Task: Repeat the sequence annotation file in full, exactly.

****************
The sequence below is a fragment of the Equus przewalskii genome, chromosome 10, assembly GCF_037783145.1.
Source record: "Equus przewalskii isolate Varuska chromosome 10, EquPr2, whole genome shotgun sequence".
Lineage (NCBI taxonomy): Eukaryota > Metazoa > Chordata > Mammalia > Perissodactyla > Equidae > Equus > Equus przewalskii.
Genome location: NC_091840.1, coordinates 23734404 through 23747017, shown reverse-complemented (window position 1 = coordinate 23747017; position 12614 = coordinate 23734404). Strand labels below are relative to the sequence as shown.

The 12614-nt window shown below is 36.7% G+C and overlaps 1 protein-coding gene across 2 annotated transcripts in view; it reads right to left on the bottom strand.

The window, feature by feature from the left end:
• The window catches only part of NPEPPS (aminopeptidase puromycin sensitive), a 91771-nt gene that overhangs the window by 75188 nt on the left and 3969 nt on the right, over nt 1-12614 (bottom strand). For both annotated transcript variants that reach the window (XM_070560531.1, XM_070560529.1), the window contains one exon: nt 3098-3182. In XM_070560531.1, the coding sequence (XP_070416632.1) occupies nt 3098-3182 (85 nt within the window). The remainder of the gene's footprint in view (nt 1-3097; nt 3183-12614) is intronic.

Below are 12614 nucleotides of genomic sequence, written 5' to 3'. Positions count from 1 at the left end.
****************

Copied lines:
The sequence below is a fragment of the Equus przewalskii genome, chromosome 10, assembly GCF_037783145.1.
Source record: "Equus przewalskii isolate Varuska chromosome 10, EquPr2, whole genome shotgun sequence".
Lineage (NCBI taxonomy): Eukaryota > Metazoa > Chordata > Mammalia > Perissodactyla > Equidae > Equus > Equus przewalskii.
Genome location: NC_091840.1, coordinates 23734404 through 23747017, shown reverse-complemented (window position 1 = coordinate 23747017; position 12614 = coordinate 23734404). Strand labels below are relative to the sequence as shown.

The 12614-nt window shown below is 36.7% G+C and overlaps 1 protein-coding gene across 2 annotated transcripts in view; it reads right to left on the bottom strand.

The window, feature by feature from the left end:
• The window catches only part of NPEPPS (aminopeptidase puromycin sensitive), a 91771-nt gene that overhangs the window by 75188 nt on the left and 3969 nt on the right, over nt 1-12614 (bottom strand). For both annotated transcript variants that reach the window (XM_070560531.1, XM_070560529.1), the window contains one exon: nt 3098-3182. In XM_070560531.1, the coding sequence (XP_070416632.1) occupies nt 3098-3182 (85 nt within the window). The remainder of the gene's footprint in view (nt 1-3097; nt 3183-12614) is intronic.

Below are 12614 nucleotides of genomic sequence, written 5' to 3'. Positions count from 1 at the left end.